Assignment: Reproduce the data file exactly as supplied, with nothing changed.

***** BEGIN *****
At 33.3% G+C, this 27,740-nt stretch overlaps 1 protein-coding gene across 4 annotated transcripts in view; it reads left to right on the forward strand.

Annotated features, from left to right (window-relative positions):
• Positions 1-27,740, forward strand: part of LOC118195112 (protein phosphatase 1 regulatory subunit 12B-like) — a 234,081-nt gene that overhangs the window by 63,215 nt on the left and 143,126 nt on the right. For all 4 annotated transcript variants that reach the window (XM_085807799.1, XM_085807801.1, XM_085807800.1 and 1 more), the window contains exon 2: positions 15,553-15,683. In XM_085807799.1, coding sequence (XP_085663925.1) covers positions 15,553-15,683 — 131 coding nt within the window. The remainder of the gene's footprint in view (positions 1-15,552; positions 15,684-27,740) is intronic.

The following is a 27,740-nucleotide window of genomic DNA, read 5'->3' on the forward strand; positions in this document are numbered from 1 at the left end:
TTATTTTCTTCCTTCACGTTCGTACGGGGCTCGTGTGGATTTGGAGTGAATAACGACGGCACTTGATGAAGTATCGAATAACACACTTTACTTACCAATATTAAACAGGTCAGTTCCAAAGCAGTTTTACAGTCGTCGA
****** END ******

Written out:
At 33.3% G+C, this 27,740-nt stretch overlaps 1 protein-coding gene across 4 annotated transcripts in view; it reads left to right on the forward strand.

Annotated features, from left to right (window-relative positions):
• Positions 1-27,740, forward strand: part of LOC118195112 (protein phosphatase 1 regulatory subunit 12B-like) — a 234,081-nt gene that overhangs the window by 63,215 nt on the left and 143,126 nt on the right. For all 4 annotated transcript variants that reach the window (XM_085807799.1, XM_085807801.1, XM_085807800.1 and 1 more), the window contains exon 2: positions 15,553-15,683. In XM_085807799.1, coding sequence (XP_085663925.1) covers positions 15,553-15,683 — 131 coding nt within the window. The remainder of the gene's footprint in view (positions 1-15,552; positions 15,684-27,740) is intronic.

The following is a 27,740-nucleotide window of genomic DNA, read 5'->3' on the forward strand; positions in this document are numbered from 1 at the left end:
TTATTTTCTTCCTTCACGTTCGTACGGGGCTCGTGTGGATTTGGAGTGAATAACGACGGCACTTGATGAAGTATCGAATAACACACTTTACTTACCAATATTAAACAGGTCAGTTCCAAAGCAGTTTTACAGTCGTCGA